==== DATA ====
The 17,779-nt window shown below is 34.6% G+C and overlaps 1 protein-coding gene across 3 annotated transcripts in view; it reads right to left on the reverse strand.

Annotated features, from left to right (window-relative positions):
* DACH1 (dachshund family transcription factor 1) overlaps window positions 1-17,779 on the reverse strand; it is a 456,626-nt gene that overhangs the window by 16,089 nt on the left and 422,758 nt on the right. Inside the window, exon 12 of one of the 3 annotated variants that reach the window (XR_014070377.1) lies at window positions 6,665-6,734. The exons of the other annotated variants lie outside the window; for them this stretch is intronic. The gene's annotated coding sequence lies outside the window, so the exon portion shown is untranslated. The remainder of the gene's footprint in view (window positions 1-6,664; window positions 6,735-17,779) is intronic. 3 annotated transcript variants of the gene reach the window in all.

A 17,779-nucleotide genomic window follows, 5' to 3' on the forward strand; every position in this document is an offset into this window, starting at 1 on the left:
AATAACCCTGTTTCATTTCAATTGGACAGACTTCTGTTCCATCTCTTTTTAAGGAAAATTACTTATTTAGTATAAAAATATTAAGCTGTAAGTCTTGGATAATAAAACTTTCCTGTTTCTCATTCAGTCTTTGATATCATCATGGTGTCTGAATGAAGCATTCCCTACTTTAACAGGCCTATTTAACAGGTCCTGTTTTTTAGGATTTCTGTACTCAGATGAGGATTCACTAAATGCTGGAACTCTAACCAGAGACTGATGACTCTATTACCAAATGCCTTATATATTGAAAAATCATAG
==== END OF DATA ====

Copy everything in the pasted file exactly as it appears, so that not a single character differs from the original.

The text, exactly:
The 17,779-nt window shown below is 34.6% G+C and overlaps 1 protein-coding gene across 3 annotated transcripts in view; it reads right to left on the reverse strand.

Annotated features, from left to right (window-relative positions):
* DACH1 (dachshund family transcription factor 1) overlaps window positions 1-17,779 on the reverse strand; it is a 456,626-nt gene that overhangs the window by 16,089 nt on the left and 422,758 nt on the right. Inside the window, exon 12 of one of the 3 annotated variants that reach the window (XR_014070377.1) lies at window positions 6,665-6,734. The exons of the other annotated variants lie outside the window; for them this stretch is intronic. The gene's annotated coding sequence lies outside the window, so the exon portion shown is untranslated. The remainder of the gene's footprint in view (window positions 1-6,664; window positions 6,735-17,779) is intronic. 3 annotated transcript variants of the gene reach the window in all.

A 17,779-nucleotide genomic window follows, 5' to 3' on the forward strand; every position in this document is an offset into this window, starting at 1 on the left:
AATAACCCTGTTTCATTTCAATTGGACAGACTTCTGTTCCATCTCTTTTTAAGGAAAATTACTTATTTAGTATAAAAATATTAAGCTGTAAGTCTTGGATAATAAAACTTTCCTGTTTCTCATTCAGTCTTTGATATCATCATGGTGTCTGAATGAAGCATTCCCTACTTTAACAGGCCTATTTAACAGGTCCTGTTTTTTAGGATTTCTGTACTCAGATGAGGATTCACTAAATGCTGGAACTCTAACCAGAGACTGATGACTCTATTACCAAATGCCTTATATATTGAAAAATCATAG